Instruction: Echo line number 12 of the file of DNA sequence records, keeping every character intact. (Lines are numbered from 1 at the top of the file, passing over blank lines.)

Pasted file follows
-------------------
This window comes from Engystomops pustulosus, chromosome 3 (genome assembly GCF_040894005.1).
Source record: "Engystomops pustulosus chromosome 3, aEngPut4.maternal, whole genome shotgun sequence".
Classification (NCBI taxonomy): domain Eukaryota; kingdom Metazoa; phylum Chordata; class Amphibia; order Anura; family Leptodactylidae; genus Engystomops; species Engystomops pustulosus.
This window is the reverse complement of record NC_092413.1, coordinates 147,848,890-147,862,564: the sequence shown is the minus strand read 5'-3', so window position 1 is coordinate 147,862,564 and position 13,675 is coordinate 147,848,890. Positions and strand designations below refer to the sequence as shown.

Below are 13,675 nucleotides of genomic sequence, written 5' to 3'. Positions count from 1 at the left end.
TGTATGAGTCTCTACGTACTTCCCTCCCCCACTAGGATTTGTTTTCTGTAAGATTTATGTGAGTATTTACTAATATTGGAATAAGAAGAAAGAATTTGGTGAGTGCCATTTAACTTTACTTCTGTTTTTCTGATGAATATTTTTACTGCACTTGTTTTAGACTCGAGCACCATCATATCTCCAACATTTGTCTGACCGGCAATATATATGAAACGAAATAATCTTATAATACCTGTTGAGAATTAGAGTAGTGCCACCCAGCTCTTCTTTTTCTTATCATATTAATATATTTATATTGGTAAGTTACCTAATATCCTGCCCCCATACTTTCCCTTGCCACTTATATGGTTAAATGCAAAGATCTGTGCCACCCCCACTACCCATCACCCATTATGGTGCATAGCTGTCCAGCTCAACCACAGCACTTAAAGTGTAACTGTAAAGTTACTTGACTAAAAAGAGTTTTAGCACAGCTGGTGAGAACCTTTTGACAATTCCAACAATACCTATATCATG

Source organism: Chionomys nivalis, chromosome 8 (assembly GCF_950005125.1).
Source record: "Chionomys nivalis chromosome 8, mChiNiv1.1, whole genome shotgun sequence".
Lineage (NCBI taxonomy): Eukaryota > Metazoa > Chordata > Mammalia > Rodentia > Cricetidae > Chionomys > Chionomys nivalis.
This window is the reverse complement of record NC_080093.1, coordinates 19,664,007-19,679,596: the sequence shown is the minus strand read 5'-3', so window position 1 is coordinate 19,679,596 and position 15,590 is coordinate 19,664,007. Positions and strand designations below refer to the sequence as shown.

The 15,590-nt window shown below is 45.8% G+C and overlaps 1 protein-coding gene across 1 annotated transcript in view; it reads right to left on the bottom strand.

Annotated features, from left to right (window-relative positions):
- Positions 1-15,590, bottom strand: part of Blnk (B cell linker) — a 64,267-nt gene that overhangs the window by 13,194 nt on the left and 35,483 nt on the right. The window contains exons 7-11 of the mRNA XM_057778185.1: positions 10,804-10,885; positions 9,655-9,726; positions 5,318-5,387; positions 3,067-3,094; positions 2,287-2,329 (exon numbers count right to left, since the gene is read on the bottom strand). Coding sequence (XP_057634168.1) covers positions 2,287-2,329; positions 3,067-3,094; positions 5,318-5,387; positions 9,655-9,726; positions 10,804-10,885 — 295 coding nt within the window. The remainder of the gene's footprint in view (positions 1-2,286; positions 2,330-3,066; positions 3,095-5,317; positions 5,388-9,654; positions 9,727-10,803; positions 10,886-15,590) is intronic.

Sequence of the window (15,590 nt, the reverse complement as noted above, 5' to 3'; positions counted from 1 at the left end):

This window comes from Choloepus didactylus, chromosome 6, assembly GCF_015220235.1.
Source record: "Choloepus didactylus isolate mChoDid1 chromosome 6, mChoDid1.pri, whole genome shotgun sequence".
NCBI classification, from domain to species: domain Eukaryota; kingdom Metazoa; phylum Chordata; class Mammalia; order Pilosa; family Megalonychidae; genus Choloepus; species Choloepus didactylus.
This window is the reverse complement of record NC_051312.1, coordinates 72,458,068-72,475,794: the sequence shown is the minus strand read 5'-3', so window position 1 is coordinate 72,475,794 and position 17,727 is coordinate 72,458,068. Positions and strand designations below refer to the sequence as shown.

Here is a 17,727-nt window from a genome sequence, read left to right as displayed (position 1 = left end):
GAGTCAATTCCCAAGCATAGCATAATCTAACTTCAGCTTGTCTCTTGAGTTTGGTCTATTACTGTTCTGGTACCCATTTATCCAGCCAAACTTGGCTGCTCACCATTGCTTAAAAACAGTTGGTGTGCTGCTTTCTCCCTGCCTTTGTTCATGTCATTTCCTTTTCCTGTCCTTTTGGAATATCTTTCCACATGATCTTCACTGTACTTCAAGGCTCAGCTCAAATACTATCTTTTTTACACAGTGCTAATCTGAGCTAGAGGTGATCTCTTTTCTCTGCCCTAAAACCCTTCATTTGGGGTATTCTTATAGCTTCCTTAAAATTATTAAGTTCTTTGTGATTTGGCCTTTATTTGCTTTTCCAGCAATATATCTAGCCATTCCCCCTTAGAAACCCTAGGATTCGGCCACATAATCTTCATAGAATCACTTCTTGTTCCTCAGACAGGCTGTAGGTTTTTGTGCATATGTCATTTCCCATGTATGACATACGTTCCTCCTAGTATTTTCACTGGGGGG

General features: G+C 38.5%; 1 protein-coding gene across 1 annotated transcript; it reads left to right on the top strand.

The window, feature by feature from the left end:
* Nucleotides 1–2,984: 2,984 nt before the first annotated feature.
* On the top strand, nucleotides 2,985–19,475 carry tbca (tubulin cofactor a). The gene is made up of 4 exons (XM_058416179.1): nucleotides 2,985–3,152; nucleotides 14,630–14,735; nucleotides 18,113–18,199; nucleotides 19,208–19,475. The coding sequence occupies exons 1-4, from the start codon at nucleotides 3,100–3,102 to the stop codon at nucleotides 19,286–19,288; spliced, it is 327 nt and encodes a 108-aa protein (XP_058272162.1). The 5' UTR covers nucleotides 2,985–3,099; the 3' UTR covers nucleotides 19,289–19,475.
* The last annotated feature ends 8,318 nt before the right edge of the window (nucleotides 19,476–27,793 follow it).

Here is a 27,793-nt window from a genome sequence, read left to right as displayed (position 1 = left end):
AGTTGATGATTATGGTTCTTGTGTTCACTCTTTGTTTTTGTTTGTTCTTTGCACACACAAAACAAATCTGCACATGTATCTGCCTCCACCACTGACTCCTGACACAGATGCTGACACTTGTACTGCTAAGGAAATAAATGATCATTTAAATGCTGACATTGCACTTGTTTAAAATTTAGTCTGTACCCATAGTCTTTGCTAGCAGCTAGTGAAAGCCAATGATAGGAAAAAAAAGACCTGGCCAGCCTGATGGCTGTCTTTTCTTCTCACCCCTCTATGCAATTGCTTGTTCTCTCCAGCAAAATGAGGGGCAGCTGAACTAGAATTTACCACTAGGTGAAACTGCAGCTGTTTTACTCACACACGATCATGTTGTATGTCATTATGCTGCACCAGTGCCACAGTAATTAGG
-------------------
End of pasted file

Annotated features, from left to right (window-relative positions):